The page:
The unethical journalism practices laid bare by the phone hacking trial and the Leveson Inquiry have been both astounding and sensational. The parade of celebrities and politicians whose most intimate secrets were revealed through illicit access to their phones was startling, ranging from Hugh Grant, David Blunkett, and Charlotte Church to members of the royal family.
In the trial, Andy Coulson, the former editor of the News of the World who went on to become David Cameron’s head of communications, was been found guilty of conspiracy to hack mobile phones. His former colleague, Rebekah Brooks, was cleared of all charges. The jury failed to reach verdicts on two further charges faced by Coulson and one charge faced by former royal editor Clive Goodman of conspiracy to commit misconduct in public office.
The scandal around phone hacking has been unfolding since the arrest of News of the World private investigator Glenn Mulcaire in August 2006. But perhaps the most shocking revelations surrounded the hacking of murdered school girl Milly Dowler’s phone, giving rise to widespread denunciations of a culture of ruthless, unethical and lawless journalism in the UK. These concerns were further fuelled by the Leveson Inquiry into the culture, practices and ethics of the press in the UK, which published its recommendations in November 2012, calling for a profound overhaul of press regulation in the UK.
Though the drama of the trial and the Leveson Inquiry have placed debates over journalism ethics in the limelight, there is nothing new about either the shocking behaviour of tabloid journalists, or about the debates over how it should be curbed. To anyone familiar with the history of journalism ethics and regulation in the UK, the phone hacking scandal is the logical outcome of the unfortunate union of a highly competitive tabloid industry, and a toothless system of press regulation.
Tabloid newspapers have long used illicit means to gather information. In 1981, newspapers including the Daily Express, the Sun, the Daily Star, the People, the Mail on Sunday and the Daily Mail were found guilty of gross misconduct for making payments to family members of Peter Sutcliffe, the Yorkshire Ripper. Just short of ten years later, tabloid newspapers bought audiotapes of an erotic phone conversation between Prince Charles and Camilla Parker-Bowles, as well as recorded calls between Princess Diana and her lover James Gilbert.
Research by John Henningham and Anthony Delano (detailed in The News Breed: British Journalism, not available online) shows that compared to their US and Australian counterparts, British journalists are far more likely to believe that paying people for information, using confidential documents without permission, using hidden microphones or personal documents, and badgering sources for stories may be justified.
Writing about this in 1998, Henningham and Delano argued:
The strongly competitive newsgathering environment in the UK … may result in a culture in which ethical constraints are somewhat blurred. The relative recency of professional education in journalism may be another factor, together with a lack of a tradition of associations of journalists organised on purely professional (as opposed to union) lines.
At the same time, newspapers in the UK have fought tooth and nail against a stronger regulatory body with a statutory underpinning, as recommended by Lord Justice Leveson. Such resistance to regulation not unique to the UK. It is central to the self-understanding of journalists around the world, which relies centrally on the idea of press freedom and independence. The fight against regulation has been crucial in many national contexts where governments have tried to control media and curb their reporting.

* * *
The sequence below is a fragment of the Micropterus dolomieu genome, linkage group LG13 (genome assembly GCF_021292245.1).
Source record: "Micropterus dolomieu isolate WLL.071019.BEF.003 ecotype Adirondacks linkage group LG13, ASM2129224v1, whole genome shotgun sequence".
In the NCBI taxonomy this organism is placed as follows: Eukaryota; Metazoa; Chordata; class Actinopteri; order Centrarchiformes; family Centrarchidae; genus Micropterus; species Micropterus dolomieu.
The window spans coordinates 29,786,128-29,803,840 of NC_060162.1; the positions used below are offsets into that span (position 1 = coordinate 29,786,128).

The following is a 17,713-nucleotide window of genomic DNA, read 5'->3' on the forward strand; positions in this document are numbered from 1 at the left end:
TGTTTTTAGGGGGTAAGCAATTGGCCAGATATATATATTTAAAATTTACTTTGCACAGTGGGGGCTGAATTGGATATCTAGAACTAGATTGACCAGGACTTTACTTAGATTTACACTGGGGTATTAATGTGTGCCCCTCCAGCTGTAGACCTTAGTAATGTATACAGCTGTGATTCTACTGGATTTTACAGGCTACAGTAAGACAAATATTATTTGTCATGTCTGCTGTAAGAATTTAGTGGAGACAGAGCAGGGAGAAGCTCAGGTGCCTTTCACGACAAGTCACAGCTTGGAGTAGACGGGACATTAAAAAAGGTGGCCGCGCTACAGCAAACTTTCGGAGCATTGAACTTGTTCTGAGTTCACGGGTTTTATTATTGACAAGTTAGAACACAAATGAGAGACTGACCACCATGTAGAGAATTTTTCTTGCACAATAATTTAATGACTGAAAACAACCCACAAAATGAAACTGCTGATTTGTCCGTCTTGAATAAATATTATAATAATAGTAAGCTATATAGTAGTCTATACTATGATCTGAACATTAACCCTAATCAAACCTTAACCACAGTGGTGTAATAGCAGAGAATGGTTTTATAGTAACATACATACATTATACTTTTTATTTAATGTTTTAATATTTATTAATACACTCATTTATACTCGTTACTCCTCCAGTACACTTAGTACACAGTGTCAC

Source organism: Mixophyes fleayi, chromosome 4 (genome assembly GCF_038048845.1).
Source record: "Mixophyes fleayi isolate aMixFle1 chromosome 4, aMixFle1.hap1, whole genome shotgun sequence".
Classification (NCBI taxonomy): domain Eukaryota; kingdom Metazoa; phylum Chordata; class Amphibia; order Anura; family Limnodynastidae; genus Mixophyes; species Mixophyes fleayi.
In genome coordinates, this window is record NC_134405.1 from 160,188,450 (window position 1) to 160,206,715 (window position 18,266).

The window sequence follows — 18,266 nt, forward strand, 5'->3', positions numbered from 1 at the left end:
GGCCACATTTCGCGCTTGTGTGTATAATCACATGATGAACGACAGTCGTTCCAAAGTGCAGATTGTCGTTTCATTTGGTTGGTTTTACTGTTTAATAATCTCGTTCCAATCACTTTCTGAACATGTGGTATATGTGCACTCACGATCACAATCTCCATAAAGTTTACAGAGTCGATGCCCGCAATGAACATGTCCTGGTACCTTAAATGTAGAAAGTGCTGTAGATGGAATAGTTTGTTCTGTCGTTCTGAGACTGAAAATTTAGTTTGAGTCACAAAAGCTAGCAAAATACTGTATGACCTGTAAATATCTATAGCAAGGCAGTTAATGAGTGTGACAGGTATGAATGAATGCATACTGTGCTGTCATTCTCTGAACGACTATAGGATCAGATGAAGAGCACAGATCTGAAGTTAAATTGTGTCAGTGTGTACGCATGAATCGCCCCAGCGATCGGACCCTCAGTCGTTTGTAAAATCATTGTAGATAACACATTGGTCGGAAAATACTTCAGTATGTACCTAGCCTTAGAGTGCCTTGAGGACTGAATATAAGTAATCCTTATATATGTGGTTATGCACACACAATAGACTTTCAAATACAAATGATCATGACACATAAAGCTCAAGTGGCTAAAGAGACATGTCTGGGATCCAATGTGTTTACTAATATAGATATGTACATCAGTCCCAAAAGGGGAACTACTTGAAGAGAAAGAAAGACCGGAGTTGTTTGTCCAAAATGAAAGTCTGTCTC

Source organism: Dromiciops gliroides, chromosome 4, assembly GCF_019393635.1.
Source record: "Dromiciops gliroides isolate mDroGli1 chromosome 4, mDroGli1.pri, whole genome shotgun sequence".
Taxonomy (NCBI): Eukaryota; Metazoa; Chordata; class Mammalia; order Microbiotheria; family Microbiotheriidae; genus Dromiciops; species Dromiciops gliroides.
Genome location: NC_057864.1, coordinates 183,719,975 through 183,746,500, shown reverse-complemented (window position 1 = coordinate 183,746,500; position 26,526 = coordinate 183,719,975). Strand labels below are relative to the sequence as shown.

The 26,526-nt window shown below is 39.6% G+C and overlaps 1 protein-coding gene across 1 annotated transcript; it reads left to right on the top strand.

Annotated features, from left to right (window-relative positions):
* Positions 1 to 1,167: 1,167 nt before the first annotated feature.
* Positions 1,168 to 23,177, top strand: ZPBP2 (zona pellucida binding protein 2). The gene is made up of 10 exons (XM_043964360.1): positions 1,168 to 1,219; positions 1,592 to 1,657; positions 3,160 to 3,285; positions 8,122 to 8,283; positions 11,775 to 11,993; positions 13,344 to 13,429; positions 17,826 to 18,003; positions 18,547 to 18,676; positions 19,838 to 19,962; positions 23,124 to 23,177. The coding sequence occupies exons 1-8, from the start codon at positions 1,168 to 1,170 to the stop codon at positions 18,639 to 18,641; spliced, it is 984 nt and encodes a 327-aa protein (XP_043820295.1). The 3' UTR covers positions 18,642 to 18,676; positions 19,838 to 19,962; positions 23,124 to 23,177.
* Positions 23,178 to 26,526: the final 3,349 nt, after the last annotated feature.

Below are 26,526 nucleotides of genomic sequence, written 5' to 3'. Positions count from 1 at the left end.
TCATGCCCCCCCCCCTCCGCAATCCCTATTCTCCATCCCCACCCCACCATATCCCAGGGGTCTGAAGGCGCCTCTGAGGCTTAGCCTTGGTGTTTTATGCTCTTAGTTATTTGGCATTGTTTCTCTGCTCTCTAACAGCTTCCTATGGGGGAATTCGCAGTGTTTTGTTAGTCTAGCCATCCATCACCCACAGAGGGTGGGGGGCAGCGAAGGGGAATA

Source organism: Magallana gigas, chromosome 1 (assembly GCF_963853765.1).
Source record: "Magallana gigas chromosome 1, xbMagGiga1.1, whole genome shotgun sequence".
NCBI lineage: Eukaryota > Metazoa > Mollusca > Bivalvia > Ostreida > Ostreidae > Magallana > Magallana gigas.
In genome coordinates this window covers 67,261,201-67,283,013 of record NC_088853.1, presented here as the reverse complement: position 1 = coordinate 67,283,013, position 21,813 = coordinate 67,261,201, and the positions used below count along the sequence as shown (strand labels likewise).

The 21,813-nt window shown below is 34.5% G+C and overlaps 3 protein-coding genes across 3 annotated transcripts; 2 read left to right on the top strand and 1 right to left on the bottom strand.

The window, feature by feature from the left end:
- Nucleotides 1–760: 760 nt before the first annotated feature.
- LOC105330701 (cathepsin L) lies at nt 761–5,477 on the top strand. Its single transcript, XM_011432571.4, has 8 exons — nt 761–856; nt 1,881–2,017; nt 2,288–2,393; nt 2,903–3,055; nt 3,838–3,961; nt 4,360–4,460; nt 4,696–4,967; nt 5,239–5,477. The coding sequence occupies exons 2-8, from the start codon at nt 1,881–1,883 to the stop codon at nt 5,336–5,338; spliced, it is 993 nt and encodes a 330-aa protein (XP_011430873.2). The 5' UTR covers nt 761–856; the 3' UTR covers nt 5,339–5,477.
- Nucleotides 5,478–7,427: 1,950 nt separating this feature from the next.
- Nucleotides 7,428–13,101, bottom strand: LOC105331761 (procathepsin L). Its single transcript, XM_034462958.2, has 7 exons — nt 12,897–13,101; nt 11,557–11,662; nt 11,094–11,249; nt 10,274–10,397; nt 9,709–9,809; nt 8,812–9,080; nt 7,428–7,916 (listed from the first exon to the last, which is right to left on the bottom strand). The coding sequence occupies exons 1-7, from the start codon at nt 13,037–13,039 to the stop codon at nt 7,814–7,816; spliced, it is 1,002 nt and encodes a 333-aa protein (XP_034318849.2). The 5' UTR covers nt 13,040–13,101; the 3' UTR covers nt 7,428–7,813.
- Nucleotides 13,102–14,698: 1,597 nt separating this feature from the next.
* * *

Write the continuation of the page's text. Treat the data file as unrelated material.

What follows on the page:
Failure of self-regulation
In the UK, broadcasting is regulated by OFCOM, which has the power to revoke licences and impose major fines. The BBC, as the standard bearer for public service broadcasting, has strict editorial guidelines. However, there is no similar regulatory framework in place for print media. Members of the National Union of Journalists must sign up to its code of ethics, but union membership is not a requirement for practitioners, and figures suggest that union membership has declined by 18% over the past five years, with young journalists reluctant to join.
A succession of voluntary self-regulatory bodies has been charged with overseeing the print media, starting with the General Council in 1953, followed by the Press Council in 1962 and finally the Press Complaints Commission since 1991.
Their history is one of persistent failure in the face of the blatantly irresponsible behaviour of a small but powerful minority of journalists who have shown what it means to have “power without responsibility”.
This autumn, the PCC will be abolished and replaced by the Independent Press Standards Organisation, which describes itself as a “new, tough, independent organisation”. This new body will have far greater powers than its predecessors. It will be able to levy fines up to £1m for serious or systemic wrong-doing, and will have a “standards and compliance arm with investigative powers to call editors to account”.
It is doubtful that the latest incarnation of press regulation will magically transform the culture of the tabloid press. But the public ritual of shaming those responsible, through the phone-hacking trial and the Leveson Inquiry, has brought these issues to the forefront and undermined the public’s trust in the press. News organisations are desperate to regain this trust, and this can only be done by exercising their power with responsibility.